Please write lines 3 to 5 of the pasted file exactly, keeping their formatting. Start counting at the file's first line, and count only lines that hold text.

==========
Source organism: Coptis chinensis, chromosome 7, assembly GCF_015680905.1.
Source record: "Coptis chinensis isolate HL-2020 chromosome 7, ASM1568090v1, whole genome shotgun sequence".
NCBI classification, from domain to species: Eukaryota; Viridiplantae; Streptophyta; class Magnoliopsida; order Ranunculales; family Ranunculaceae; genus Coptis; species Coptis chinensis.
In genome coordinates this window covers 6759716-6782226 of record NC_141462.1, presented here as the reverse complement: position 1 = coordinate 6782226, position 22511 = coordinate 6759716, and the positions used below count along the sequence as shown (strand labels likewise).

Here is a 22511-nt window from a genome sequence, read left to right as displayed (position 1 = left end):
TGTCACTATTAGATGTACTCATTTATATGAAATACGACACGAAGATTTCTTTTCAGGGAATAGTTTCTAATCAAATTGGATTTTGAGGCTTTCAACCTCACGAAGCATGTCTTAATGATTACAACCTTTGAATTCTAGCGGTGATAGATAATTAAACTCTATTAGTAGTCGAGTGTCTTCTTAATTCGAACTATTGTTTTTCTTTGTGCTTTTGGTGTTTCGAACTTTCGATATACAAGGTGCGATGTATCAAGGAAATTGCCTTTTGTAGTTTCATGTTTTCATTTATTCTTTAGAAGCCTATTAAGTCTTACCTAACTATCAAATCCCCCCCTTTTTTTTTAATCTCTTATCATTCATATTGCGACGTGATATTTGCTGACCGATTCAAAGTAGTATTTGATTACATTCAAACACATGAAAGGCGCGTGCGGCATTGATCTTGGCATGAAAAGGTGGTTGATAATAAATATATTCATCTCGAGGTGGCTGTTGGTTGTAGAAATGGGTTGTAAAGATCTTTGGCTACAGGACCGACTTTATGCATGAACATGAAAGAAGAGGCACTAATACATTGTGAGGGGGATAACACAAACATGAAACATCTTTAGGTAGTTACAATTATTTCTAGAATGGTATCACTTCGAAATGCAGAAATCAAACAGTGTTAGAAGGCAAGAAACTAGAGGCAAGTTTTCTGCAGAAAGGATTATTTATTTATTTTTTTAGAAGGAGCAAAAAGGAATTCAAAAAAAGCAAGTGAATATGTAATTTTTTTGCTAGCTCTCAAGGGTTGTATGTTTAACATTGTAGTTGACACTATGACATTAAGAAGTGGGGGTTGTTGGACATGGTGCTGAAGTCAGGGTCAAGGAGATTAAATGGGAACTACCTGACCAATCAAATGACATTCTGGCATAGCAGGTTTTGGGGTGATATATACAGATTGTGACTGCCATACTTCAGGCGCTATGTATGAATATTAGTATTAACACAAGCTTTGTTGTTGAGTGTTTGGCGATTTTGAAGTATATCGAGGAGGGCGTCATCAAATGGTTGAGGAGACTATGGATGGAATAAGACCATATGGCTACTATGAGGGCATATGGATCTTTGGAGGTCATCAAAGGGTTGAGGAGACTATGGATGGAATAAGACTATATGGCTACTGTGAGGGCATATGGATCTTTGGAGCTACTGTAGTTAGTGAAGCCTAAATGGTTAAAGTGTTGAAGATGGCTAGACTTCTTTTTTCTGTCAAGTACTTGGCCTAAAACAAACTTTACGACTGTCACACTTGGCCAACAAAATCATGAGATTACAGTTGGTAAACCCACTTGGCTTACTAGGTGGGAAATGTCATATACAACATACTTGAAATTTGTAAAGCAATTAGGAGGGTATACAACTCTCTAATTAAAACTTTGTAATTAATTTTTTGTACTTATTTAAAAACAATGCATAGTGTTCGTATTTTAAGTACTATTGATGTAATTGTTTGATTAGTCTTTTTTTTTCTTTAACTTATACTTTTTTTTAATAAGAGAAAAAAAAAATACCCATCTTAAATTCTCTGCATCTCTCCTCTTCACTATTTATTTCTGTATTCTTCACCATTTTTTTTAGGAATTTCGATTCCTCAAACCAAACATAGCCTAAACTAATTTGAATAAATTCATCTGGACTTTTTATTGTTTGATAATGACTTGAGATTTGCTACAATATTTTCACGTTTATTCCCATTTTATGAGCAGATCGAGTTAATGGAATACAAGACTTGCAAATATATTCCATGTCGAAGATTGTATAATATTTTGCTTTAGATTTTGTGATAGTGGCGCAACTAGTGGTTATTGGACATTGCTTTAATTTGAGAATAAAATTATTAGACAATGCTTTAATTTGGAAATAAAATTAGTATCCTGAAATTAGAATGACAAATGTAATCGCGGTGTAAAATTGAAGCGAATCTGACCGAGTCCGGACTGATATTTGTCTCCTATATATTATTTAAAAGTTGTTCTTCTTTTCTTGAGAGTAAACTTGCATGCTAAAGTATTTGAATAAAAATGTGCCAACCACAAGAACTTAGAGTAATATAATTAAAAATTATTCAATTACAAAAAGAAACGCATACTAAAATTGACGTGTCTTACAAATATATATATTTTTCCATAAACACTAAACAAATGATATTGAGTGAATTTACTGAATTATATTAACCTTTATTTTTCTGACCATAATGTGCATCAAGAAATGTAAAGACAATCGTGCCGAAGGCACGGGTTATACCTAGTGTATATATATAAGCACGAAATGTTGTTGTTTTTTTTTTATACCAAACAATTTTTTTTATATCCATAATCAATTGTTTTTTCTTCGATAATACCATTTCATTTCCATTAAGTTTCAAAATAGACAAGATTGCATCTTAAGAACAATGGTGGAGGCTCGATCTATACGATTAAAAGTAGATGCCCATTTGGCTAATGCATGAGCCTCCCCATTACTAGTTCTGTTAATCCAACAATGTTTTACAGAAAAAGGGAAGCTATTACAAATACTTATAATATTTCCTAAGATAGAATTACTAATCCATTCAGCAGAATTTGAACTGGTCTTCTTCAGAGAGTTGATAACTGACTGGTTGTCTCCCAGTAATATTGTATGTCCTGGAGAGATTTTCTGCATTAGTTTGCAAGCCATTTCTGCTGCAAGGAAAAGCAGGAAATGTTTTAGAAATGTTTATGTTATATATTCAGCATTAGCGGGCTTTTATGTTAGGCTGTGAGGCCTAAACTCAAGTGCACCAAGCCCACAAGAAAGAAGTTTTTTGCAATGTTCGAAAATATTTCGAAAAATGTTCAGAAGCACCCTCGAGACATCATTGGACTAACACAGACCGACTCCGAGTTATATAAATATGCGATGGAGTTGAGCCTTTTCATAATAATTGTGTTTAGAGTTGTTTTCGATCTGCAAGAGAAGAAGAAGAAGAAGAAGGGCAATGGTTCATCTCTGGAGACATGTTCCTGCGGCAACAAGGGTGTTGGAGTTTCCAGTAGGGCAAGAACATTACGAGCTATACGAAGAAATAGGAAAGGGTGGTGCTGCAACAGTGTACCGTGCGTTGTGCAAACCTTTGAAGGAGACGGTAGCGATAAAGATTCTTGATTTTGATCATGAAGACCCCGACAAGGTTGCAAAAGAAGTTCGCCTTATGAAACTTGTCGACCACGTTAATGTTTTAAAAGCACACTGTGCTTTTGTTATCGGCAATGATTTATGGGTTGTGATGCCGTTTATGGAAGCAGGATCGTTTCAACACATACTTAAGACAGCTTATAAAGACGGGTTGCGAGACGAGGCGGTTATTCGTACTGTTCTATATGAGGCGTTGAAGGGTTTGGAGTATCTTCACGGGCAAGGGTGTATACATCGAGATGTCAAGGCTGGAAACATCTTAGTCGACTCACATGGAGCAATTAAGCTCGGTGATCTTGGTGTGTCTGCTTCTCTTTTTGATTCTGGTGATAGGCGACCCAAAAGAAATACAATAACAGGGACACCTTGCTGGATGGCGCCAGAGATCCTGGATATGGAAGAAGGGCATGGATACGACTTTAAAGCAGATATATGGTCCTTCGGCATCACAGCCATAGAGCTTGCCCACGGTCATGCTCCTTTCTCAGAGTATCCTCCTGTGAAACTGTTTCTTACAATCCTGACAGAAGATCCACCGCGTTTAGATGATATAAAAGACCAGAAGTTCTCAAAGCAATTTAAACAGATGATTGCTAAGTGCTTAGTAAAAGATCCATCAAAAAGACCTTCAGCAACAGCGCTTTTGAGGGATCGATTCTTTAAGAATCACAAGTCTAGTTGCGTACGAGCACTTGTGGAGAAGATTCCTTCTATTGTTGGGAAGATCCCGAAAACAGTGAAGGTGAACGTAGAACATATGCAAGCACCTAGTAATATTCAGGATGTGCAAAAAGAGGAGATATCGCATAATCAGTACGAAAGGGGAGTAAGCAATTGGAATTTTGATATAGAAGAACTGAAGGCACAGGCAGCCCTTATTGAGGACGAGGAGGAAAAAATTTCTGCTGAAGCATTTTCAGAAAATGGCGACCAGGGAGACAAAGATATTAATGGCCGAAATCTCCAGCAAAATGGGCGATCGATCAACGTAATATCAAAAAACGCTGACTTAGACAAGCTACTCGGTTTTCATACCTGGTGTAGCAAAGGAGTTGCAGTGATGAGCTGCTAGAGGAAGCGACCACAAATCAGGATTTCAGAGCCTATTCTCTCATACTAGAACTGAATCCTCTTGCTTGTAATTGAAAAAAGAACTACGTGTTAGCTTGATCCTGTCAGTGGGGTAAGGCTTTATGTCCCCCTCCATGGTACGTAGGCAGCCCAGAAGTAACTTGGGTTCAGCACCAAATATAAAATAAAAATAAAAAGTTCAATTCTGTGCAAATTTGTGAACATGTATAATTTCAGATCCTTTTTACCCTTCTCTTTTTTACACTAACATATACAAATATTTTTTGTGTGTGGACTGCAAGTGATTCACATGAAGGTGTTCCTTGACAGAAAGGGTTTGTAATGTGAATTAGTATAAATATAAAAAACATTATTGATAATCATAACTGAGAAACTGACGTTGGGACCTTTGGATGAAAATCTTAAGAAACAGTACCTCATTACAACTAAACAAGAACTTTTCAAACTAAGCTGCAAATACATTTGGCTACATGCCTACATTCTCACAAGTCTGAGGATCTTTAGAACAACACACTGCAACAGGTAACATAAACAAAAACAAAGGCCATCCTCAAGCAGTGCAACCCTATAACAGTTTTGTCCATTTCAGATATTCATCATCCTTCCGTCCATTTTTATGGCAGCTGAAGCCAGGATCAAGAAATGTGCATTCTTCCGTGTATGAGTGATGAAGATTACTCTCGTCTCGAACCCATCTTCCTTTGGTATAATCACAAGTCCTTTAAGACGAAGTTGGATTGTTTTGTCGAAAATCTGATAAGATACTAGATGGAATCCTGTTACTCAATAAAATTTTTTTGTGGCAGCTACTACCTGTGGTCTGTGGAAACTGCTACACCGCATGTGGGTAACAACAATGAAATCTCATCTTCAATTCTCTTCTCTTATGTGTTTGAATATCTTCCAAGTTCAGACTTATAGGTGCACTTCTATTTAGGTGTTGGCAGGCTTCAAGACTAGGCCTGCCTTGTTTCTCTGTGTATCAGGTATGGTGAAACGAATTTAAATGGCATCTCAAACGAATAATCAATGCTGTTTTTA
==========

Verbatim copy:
NCBI classification, from domain to species: Eukaryota; Viridiplantae; Streptophyta; class Magnoliopsida; order Ranunculales; family Ranunculaceae; genus Coptis; species Coptis chinensis.
In genome coordinates this window covers 6759716-6782226 of record NC_141462.1, presented here as the reverse complement: position 1 = coordinate 6782226, position 22511 = coordinate 6759716, and the positions used below count along the sequence as shown (strand labels likewise).

Here is a 22511-nt window from a genome sequence, read left to right as displayed (position 1 = left end):